for any constant   (including 0). If   is an integer, these equations will produce a  -petaled rose if   is odd, or a  -petaled rose if   is even. If   is rational but not an integer, a rose-like shape may form but with overlapping petals. Note that these equations never define a rose with 2, 6, 10, 14, etc. petals. The variable   represents the length of the petals of the rose.

Archimedean spiralEdit

One arm of an Archimedean spiral with equation   for  

The Archimedean spiral is a famous spiral that was discovered by Archimedes, which also can be expressed as a simple polar equation. It is represented by the equation


Changing the parameter   will turn the spiral, while   controls the distance between the arms, which for a given spiral is always constant. The Archimedean spiral has two arms, one for   and one for   . The two arms are smoothly connected at the pole. Taking the mirror image of one arm across the   line will yield the other arm. This curve is notable as one of the first curves, after the Conic Sections, to be described in a mathematical treatise, and as being a prime example of a curve that is best defined by a polar equation.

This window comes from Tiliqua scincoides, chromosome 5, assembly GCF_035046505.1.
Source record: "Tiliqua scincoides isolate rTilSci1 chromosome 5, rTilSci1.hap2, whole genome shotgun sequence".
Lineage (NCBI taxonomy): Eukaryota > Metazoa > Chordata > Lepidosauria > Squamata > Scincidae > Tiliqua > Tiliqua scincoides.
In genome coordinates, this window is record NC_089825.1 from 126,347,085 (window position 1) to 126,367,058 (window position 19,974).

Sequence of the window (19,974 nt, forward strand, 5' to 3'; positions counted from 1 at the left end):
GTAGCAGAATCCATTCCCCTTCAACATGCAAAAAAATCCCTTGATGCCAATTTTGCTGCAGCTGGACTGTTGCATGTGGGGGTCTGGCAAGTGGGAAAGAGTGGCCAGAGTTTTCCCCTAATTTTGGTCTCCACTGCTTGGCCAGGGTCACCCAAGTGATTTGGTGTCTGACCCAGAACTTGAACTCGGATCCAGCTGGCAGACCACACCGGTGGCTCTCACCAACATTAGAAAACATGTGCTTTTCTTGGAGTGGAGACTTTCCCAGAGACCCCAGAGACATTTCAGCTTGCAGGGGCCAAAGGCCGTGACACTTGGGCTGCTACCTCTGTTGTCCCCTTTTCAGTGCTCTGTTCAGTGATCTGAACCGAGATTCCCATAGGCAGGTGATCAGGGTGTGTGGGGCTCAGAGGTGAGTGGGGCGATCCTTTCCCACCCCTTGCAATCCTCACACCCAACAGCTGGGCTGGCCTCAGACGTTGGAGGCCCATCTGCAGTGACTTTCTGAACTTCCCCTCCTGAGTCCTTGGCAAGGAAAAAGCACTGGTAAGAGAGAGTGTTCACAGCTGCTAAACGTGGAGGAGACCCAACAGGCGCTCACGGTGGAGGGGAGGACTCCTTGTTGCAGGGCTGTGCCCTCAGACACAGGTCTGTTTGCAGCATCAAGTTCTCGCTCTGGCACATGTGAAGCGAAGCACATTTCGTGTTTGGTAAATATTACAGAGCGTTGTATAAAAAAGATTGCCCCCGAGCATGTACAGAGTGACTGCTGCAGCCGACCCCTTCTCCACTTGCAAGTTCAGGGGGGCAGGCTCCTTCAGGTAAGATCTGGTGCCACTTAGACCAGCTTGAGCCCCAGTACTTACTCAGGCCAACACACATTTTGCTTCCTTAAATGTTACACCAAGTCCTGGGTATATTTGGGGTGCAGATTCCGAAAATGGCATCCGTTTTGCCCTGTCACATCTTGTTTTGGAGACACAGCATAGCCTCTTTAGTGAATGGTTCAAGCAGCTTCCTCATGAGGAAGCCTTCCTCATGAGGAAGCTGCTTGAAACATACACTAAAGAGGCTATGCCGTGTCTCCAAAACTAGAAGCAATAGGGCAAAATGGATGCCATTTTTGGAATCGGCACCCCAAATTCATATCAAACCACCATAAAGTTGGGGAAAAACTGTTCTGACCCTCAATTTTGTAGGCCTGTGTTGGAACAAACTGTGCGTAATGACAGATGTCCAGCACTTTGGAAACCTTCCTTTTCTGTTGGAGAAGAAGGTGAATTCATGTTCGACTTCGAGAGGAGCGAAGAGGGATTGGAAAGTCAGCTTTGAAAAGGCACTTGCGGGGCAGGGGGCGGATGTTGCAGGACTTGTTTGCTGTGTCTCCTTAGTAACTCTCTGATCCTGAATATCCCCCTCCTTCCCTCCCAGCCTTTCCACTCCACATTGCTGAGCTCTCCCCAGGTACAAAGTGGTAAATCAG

Conic sectionsEdit

Ellipse, showing semi-latus rectum

A conic section with one focus on the pole and the other somewhere on the   ray (so that the conic's semi-major axis lies along the polar axis) is given by:


where   is the eccentricity and   is the semi-latus rectum (the perpendicular distance at a focus from the major axis to the curve).

  1. If   , this equation defines a hyperbola.
  2. If   , it defines a parabola.
  3. If   , it defines an ellipse. The special case   of the latter results in a circle of radius   .